Tasha: Since the pandemic, we see more and more organisations focusing on intercultural and cross-cultural training with a focus on working in global and remote teams. While there has been an influx of online trainings since the pandemic, there is also a trend towards pre-sessions taking place online before in person trainings. I believe online trainings present many benefits: an opportunity for pre-and follow-up sessions (as I mentioned above); people from all around the world are able to gather without travelling, which saves time, money and carbon; an opportunity to showcase online learning platforms; using the chat box as a voice for those who may not speak up in an in-person group training; and better. People are then better prepared to maximise the opportunity when in-person meetings and gatherings take place.

Intercultural Training – What’s that?

I also questioned Tasha about intercultural work and if she thought it was taken seriously enough in organisations:

Tasha: I think many organisations are confused or unaware as to what intercultural work is. for some it is a function that is buried within the area of DEI training or simply a ‘tick box exercise’ for HR compliance. Once you get an opportunity to talk, engage, and train leaders within organisations and they understand the benefits and enhancement it can bring to both internal and external focused teams,  I’ve found overwhelmingly that after I deliver a training, the feedback I receive is, “That’s not what expecting, why did we not do this sooner?!”

ITEC – the New Certification for Interculturalists

Finally, we talked about ITEC, the Intercultural Training Expertise Certification which The Interchange Institute introduced last year.  I asked her what made it different to other certifications and why it was so important.

Tasha: ITEC is a way for interculturalists to signal their readiness to offer services efficiently and with transparency, confirmed by an independent non-profit organisation, and those who hire intercultural trainers to have increased confidence in their hiring, supported by our certification.

It is a global certification that was created in conjunction with experienced intercultural trainers and those who hire interculturalists. Its aim is to establish and advance the quality of intercultural training in the international sphere (e.g., global relocation, multi-national teams, international education), by (1) helping interculturalists communicate their level of preparedness to do intercultural training in the international sphere, and (2) helping those who hire interculturalists assess the preparedness of trainers.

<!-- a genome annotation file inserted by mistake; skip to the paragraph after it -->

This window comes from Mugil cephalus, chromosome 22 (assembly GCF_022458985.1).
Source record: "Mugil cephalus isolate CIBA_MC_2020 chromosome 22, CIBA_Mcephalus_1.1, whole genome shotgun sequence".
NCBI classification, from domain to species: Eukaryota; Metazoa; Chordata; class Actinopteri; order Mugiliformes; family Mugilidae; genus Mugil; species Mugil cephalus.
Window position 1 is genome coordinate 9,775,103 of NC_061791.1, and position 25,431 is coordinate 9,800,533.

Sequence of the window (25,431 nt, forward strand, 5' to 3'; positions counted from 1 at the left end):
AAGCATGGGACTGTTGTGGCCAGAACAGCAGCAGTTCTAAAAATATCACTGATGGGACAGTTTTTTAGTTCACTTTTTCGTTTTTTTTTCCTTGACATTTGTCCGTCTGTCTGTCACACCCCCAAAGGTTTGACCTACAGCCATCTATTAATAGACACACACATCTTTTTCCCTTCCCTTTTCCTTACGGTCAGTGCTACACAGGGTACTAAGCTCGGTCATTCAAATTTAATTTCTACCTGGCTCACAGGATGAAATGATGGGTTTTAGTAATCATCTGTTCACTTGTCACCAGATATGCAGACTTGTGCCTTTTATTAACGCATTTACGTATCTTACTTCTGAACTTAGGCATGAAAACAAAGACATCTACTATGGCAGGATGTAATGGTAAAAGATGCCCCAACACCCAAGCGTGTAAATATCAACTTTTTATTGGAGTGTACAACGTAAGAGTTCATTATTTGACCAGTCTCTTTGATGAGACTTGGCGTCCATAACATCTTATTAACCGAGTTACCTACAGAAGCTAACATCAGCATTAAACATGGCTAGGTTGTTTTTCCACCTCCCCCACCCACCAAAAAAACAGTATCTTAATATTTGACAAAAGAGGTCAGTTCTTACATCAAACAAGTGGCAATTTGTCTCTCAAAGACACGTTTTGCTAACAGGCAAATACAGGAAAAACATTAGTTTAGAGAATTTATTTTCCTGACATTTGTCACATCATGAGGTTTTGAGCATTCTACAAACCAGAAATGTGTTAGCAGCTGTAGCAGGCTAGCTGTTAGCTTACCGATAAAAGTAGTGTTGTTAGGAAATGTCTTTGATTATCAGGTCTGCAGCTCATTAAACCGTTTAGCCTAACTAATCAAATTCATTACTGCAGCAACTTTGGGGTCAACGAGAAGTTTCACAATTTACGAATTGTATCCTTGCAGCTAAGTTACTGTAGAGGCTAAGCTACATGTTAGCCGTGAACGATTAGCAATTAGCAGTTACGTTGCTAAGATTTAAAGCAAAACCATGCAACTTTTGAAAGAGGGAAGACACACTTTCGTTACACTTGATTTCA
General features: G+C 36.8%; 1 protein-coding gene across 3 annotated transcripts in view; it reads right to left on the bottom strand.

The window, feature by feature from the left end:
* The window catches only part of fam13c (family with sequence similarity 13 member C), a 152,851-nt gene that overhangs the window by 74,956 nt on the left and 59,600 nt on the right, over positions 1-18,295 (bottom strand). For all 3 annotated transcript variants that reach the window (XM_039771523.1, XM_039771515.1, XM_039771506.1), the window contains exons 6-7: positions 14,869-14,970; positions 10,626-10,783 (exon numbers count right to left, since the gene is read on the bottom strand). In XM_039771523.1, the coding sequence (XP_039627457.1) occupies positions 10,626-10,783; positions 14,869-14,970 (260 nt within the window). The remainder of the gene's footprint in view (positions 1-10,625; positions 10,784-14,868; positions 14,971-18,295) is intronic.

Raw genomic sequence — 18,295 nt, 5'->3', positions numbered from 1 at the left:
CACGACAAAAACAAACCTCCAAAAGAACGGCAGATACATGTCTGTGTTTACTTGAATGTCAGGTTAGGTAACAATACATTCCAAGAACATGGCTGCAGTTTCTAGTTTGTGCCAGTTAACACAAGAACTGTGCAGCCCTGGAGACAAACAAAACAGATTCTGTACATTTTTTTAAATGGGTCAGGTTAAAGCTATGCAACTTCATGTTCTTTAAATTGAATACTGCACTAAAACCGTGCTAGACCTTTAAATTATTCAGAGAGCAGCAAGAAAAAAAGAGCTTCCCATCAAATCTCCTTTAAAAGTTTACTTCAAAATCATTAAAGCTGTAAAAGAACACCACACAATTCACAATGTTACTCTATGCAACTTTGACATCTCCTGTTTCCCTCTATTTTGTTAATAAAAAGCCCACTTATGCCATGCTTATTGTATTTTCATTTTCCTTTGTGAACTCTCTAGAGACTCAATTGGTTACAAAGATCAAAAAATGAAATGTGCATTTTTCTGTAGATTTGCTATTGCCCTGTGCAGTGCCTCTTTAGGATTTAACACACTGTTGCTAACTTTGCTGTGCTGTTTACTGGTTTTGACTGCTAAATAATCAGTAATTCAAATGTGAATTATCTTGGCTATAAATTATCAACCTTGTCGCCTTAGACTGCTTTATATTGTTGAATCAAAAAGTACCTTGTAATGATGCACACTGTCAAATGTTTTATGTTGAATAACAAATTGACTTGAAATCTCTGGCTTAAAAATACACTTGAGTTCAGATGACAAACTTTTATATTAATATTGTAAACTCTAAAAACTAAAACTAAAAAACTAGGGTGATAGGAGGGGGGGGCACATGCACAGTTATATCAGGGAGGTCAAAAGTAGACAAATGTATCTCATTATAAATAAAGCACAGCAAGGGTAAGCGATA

ITEC requires applicants to submit an ePortfolio for four domains (cultural concepts and competencies, training expertise, understanding and awareness of bias, professional and ethics issues) and at least one specialty area (personal and/or workplace support for international living, multicultural work team, cultural aspects of language and communication, intercultural coach, and other).

Part of what makes the ITEC certification unique is that it recognises that interculturalists gain their expertise in many different ways, and the application process allows for a range of options to demonstrate expertise. It doesn’t require an applicant to take a specific course in order to be certified and considers interculturalists have gained experience in many ways.

While the certification review process occurs quarterly, some applicants may choose to open an ePortfolio and collect evidence over time, demonstrating competency as they acquire it. The application payment is not due until the point of submission. This can be particularly useful for those emerging into the field and those wanting to purposefully structure their professional learning and development.

Long Live Culture Chat!

Thanks to Tasha for chatting to me about her work at The Interchange Institute. If you would like to come and talk all things cultural or find out about any of the things Tasha has talked about in this interview, contact her via mail or have a look at The Interchange Institute website here.

A huge round of applause to TII for this space that kept me connected at times that could have been potentially lonely as an independent trainer and coach. Culture Chats take place every two weeks on a Wednesday, 15:00 BST if you are looking to connect with other interculturalists from around the world. Each chat has a focus question, and previous topics have included Third Culture Kids and Cross Culture Kids, favourite training activities, culturally specific food traditions, end-of-year traditions and holidays, and more.

Happy Third Birthday Culture Chat!